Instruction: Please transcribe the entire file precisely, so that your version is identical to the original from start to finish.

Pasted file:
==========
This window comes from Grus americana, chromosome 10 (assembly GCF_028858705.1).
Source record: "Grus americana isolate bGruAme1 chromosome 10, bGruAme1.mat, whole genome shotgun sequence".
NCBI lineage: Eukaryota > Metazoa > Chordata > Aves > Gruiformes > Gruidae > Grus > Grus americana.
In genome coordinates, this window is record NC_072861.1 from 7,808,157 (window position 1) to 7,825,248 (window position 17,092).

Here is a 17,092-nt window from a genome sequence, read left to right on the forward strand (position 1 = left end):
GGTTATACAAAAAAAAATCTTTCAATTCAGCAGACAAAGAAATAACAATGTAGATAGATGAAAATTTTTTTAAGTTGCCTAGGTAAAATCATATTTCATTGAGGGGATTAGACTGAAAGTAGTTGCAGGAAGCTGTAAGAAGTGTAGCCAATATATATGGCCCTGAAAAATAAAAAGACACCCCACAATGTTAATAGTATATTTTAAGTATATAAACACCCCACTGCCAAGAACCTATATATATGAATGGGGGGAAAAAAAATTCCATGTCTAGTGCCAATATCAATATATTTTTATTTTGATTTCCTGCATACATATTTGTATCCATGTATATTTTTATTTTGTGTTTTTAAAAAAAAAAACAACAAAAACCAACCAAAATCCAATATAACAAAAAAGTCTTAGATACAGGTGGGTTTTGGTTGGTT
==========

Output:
This window comes from Grus americana, chromosome 10 (assembly GCF_028858705.1).
Source record: "Grus americana isolate bGruAme1 chromosome 10, bGruAme1.mat, whole genome shotgun sequence".
NCBI lineage: Eukaryota > Metazoa > Chordata > Aves > Gruiformes > Gruidae > Grus > Grus americana.
In genome coordinates, this window is record NC_072861.1 from 7,808,157 (window position 1) to 7,825,248 (window position 17,092).

Here is a 17,092-nt window from a genome sequence, read left to right on the forward strand (position 1 = left end):
GGTTATACAAAAAAAAATCTTTCAATTCAGCAGACAAAGAAATAACAATGTAGATAGATGAAAATTTTTTTAAGTTGCCTAGGTAAAATCATATTTCATTGAGGGGATTAGACTGAAAGTAGTTGCAGGAAGCTGTAAGAAGTGTAGCCAATATATATGGCCCTGAAAAATAAAAAGACACCCCACAATGTTAATAGTATATTTTAAGTATATAAACACCCCACTGCCAAGAACCTATATATATGAATGGGGGGAAAAAAAATTCCATGTCTAGTGCCAATATCAATATATTTTTATTTTGATTTCCTGCATACATATTTGTATCCATGTATATTTTTATTTTGTGTTTTTAAAAAAAAAAACAACAAAAACCAACCAAAATCCAATATAACAAAAAAGTCTTAGATACAGGTGGGTTTTGGTTGGTT